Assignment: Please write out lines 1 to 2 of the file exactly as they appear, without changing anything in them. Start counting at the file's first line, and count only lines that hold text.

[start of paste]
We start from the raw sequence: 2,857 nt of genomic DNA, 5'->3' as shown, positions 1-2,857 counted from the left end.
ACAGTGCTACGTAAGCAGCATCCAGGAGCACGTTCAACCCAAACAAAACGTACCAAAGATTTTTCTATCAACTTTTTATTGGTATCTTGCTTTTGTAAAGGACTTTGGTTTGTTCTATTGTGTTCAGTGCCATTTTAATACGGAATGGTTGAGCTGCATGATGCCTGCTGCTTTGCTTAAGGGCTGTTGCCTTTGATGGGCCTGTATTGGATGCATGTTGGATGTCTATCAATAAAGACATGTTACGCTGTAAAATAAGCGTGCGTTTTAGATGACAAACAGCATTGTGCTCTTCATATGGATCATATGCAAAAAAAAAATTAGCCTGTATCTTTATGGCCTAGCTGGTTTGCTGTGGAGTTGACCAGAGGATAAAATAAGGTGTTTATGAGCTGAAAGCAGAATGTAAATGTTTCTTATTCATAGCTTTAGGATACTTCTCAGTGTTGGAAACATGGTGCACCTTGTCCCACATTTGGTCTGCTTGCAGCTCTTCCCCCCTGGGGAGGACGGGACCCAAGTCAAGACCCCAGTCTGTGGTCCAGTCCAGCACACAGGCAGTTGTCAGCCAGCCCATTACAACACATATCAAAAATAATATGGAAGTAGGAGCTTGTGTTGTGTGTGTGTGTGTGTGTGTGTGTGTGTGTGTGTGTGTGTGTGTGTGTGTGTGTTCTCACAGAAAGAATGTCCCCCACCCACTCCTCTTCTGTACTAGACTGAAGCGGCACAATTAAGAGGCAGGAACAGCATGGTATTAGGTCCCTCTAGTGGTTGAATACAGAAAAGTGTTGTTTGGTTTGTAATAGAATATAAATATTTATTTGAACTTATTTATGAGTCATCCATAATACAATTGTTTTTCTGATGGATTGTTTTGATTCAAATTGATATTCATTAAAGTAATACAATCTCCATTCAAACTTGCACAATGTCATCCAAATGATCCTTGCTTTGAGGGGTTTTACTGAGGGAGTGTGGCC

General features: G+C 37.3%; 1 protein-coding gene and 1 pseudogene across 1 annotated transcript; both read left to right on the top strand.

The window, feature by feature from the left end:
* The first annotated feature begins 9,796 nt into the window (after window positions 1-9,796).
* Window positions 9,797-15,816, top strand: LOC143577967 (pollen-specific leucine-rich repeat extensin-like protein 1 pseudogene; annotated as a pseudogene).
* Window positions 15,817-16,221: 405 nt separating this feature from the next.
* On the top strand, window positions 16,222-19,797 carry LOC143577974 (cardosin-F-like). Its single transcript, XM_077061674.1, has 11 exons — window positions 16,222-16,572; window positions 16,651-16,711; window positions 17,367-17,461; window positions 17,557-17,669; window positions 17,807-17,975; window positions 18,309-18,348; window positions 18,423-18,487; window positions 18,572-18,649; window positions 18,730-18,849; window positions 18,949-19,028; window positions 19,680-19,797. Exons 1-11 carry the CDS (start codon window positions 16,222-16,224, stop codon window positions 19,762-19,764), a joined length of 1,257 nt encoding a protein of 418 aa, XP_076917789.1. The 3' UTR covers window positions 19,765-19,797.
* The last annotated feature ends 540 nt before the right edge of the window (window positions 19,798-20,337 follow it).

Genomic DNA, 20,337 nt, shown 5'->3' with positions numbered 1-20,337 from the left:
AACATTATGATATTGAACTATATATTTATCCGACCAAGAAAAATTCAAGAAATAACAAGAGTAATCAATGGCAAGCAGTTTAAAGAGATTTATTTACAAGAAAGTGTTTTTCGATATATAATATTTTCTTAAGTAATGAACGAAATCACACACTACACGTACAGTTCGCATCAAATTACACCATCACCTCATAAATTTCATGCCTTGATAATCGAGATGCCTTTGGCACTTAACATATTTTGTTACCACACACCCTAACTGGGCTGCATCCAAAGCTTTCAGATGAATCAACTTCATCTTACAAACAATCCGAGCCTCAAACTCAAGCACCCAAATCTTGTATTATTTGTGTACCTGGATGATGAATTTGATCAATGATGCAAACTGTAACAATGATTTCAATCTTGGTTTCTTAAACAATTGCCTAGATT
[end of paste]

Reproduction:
We start from the raw sequence: 2,857 nt of genomic DNA, 5'->3' as shown, positions 1-2,857 counted from the left end.
ACAGTGCTACGTAAGCAGCATCCAGGAGCACGTTCAACCCAAACAAAACGTACCAAAGATTTTTCTATCAACTTTTTATTGGTATCTTGCTTTTGTAAAGGACTTTGGTTTGTTCTATTGTGTTCAGTGCCATTTTAATACGGAATGGTTGAGCTGCATGATGCCTGCTGCTTTGCTTAAGGGCTGTTGCCTTTGATGGGCCTGTATTGGATGCATGTTGGATGTCTATCAATAAAGACATGTTACGCTGTAAAATAAGCGTGCGTTTTAGATGACAAACAGCATTGTGCTCTTCATATGGATCATATGCAAAAAAAAAATTAGCCTGTATCTTTATGGCCTAGCTGGTTTGCTGTGGAGTTGACCAGAGGATAAAATAAGGTGTTTATGAGCTGAAAGCAGAATGTAAATGTTTCTTATTCATAGCTTTAGGATACTTCTCAGTGTTGGAAACATGGTGCACCTTGTCCCACATTTGGTCTGCTTGCAGCTCTTCCCCCCTGGGGAGGACGGGACCCAAGTCAAGACCCCAGTCTGTGGTCCAGTCCAGCACACAGGCAGTTGTCAGCCAGCCCATTACAACACATATCAAAAATAATATGGAAGTAGGAGCTTGTGTTGTGTGTGTGTGTGTGTGTGTGTGTGTGTGTGTGTGTGTGTGTGTGTGTGTGTGTTCTCACAGAAAGAATGTCCCCCACCCACTCCTCTTCTGTACTAGACTGAAGCGGCACAATTAAGAGGCAGGAACAGCATGGTATTAGGTCCCTCTAGTGGTTGAATACAGAAAAGTGTTGTTTGGTTTGTAATAGAATATAAATATTTATTTGAACTTATTTATGAGTCATCCATAATACAATTGTTTTTCTGATGGATTGTTTTGATTCAAATTGATATTCATTAAAGTAATACAATCTCCATTCAAACTTGCACAATGTCATCCAAATGATCCTTGCTTTGAGGGGTTTTACTGAGGGAGTGTGGCC